The first and second halves of the book are radically different in terms of tone. The reader is aware that Kevin is in prison without even receiving a trial, but most of the narrative follows childish hijinks and an exacting level of detail regarding phreaking (manipulating the phone system with a variety of tricks) and hacking. The reader essentially gets a primer on both subjects that clearly fascinate Piskor, stretching them over the bones of a narrative. With his TRS-80 computer, Kevin hooks into early bulletin board systems (BBS’s) but quickly grows bored, even when screwing with a particular BBS whose members hate him (as an aside, having a member with the ID “Godwin’s law” compare Boingthump to the Nazis was a stroke of genius). This leads him to copying game software for quick resale, but a virus he stuck into each game as a joke (“Boingthump owns your soul, sucka!”) winds up as an augur of his eventual doom (as well as getting him his ass kicked in the short term by angry gamers). When a teacher of Kevin’s invites him to be part of an inaugural computer science course at his high school, Piskor inserts the narrative of a jealous classmate who rattles off some more of Kevin’s hijinks. Kevin later manages to talk his way into the phone company’s inner office to steal all sorts of useful information, which he uses in small ways (altering bills, charging phone sex numbers to people’s lines, etc.) for his own amusement. That is, until he learns that the phone company was aware of his computer accessing theirs, which sent the FBI after Kevin.
The second half of the book begins with Kevin as a fugitive, gaming the system so as to create new identities as he moves from town to town. There are many images of Kevin sitting in a library, going through records so as to establish his new identity of the moment. Piskor embraces depicting the mundane aspects of the hacker lifestyle, choosing to remain true to details rather than try to make the stories sexier but less true-to-life. Of course, as Kevin tries to elude his pursuers, it does help that there are some actual chase scenes to draw, but these make up only a very small number of pages. The most interesting aspects of this part of the book are the real-world guides to living as a fugitive, like a step-by-step set of instructions on how to create a new identity, the best way to squat in a vacant house, and how to run any number of hustles if you sniff out the right sort of low-life (like a pimp or movie producer looking to spy on his wife).
Kevin becomes even more of a non-person in this chapter, as he literally has to remake himself constantly, both in terms of image and personality. That’s one of the ways Piskor manages to keep the book visually interesting: by presenting a wide array of outlandish hairstyles, clothes, and disguises Kevin uses while trying to stay one step ahead of the law. When dealing with women in this chapter, Kevin pretty much sees them as a means to executing one of his many lucrative money-making schemes. For example, Kevin likes rigging the outcomes of radio contests and uses women to accept the public prize (like vacations), taking cash and other items for trade. He finds the prospect of sex with any of these women to be greatly unnerving.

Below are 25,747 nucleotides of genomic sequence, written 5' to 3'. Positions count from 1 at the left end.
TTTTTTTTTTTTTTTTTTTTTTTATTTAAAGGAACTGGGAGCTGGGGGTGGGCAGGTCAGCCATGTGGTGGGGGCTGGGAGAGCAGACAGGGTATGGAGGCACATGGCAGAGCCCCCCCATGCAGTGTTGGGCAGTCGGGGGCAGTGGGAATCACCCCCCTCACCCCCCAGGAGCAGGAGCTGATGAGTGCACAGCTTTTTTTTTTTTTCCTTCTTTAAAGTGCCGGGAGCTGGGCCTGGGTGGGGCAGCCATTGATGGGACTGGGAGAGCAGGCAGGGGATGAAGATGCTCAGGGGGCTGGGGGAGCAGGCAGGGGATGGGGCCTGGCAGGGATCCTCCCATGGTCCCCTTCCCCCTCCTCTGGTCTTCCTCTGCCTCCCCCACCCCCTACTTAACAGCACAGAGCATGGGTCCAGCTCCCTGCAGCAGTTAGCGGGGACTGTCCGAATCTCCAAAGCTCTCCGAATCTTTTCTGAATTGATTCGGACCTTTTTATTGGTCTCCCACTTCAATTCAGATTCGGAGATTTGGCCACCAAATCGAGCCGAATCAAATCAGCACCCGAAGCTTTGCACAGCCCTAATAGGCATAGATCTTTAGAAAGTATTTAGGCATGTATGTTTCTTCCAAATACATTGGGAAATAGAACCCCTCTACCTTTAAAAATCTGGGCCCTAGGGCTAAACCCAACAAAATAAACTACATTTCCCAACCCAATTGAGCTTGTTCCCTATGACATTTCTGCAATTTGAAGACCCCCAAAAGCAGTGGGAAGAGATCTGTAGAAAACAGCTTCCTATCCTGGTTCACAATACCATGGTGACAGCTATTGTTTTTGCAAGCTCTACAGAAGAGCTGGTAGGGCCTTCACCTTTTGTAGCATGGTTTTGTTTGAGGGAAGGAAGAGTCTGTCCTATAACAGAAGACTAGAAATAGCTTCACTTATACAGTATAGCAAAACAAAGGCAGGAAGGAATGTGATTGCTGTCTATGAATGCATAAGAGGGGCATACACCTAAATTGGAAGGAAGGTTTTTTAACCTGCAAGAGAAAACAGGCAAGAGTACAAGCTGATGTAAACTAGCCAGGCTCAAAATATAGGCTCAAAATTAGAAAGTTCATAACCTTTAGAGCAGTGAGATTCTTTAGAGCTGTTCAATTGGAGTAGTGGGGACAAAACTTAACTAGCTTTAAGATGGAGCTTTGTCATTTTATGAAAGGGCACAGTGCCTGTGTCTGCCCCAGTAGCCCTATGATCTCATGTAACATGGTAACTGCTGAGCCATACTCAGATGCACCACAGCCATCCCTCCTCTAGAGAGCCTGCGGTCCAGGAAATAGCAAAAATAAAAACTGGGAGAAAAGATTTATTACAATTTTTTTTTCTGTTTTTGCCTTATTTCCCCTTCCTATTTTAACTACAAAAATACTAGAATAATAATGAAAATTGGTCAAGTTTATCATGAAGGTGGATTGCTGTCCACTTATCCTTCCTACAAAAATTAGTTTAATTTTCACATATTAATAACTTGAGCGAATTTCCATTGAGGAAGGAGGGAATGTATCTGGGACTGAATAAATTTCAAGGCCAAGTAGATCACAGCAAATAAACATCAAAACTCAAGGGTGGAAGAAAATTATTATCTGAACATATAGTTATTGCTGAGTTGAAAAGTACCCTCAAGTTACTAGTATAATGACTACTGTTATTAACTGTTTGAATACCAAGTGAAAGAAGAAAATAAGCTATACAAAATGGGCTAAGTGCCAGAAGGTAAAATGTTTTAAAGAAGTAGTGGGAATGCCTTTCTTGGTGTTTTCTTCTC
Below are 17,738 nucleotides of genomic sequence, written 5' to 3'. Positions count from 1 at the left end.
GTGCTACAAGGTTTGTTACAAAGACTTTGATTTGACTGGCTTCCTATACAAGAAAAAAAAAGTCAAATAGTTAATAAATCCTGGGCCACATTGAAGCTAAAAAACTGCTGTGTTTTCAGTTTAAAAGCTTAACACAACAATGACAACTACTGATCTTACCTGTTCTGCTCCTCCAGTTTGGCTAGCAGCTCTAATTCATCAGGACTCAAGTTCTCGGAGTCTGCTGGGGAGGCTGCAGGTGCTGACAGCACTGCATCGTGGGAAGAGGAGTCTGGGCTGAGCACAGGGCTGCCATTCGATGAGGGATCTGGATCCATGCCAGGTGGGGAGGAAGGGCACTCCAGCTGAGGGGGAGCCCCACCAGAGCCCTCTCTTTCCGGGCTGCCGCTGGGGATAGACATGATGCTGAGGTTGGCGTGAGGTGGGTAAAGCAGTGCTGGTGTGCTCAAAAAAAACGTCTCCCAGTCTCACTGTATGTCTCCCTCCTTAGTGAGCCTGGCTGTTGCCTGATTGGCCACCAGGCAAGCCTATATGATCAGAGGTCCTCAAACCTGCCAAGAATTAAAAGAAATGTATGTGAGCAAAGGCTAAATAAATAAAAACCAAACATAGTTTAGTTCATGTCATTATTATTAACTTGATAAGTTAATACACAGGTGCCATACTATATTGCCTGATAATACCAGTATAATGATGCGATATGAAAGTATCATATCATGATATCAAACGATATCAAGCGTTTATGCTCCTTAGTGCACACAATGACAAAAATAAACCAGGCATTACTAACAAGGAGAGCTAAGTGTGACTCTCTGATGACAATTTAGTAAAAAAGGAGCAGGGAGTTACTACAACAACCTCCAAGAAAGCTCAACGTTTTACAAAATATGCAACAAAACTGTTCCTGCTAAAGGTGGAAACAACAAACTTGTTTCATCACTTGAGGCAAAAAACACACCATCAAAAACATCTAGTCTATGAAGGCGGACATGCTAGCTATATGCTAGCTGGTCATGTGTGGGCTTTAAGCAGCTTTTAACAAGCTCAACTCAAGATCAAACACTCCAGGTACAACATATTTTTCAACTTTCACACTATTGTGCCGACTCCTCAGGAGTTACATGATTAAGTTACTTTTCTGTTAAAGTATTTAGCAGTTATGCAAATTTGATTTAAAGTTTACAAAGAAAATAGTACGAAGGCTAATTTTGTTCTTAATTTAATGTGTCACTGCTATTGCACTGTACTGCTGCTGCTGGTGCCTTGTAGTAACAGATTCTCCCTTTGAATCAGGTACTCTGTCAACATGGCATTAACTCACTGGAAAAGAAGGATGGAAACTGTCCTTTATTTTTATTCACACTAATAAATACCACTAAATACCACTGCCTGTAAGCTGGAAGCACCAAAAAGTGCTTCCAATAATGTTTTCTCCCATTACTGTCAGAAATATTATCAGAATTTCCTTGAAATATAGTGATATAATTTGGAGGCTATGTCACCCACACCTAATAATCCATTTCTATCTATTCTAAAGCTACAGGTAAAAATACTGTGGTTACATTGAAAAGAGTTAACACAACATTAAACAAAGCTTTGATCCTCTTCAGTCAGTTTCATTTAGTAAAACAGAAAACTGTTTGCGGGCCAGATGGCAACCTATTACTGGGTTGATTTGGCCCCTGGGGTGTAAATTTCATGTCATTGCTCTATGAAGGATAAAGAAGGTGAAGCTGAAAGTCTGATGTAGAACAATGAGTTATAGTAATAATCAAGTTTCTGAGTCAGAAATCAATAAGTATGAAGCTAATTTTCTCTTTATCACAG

In earlier chapters, one always has a sense that when Kevin engages in “social engineering” experiments to bilk people out of things he wanted, he tends to see most other people as a means to an end. As a fugitive, that is the only way he could see other people. Piskor contrasts the misery of a life built on sand with a flash-forward (told through the radio show of his friend Winston) of his hellish day-to-day existence in prison. While that last chapter still has certain underground DIY elements (like how to make the most of your prison cell), it’s mostly a grim and repetitive series of scenes that builds up to an explosive climax. Piskor tries to tie together a number of narrative threads in this final chapter and doesn’t quite do it in a satisfying fashion. Characters like the reporter get a comeuppance, but in the end, Kevin is too much of a blank slate for the reader to really care about. Piskor tries for poignancy in the final scene but it falls a bit flat, as Phenicle’s serious injuries in prison scar him emotionally as well as physically. Because the reader has only a passing acquaintance with his emotional state, it lacks the cathartic power that I believe Piskor intended.
Ed Piskor is one of my favorite young cartoonists, in part because his subject matter is such a left turn away from his peers. He’s also unusual in that he takes a lot of his inspiration directly from underground artists like Robert Crumb and Jay Lynch, as opposed to more contemporary influences. There’s a nice looseness to his work that sometimes manifests as a certain sloppiness with lettering and spelling. I was surprised to see this in the book, given Top Shelf’s fairly tight editorial oversight. Overall, his lettering is attractive and clear, but he sometimes drops letters or tries to cram them in awkwardly. The design for the book is clever and funny, one of many nods to the early days of the personal computer revolution that Piskor inserts into the book. Wizzywig was crazy in its ambition as a first major solo work by a young artist, and one can sense that Piskor learned a lot from the experience. We’ll see how this sort of self-made comics PhD program accomplished in future projects.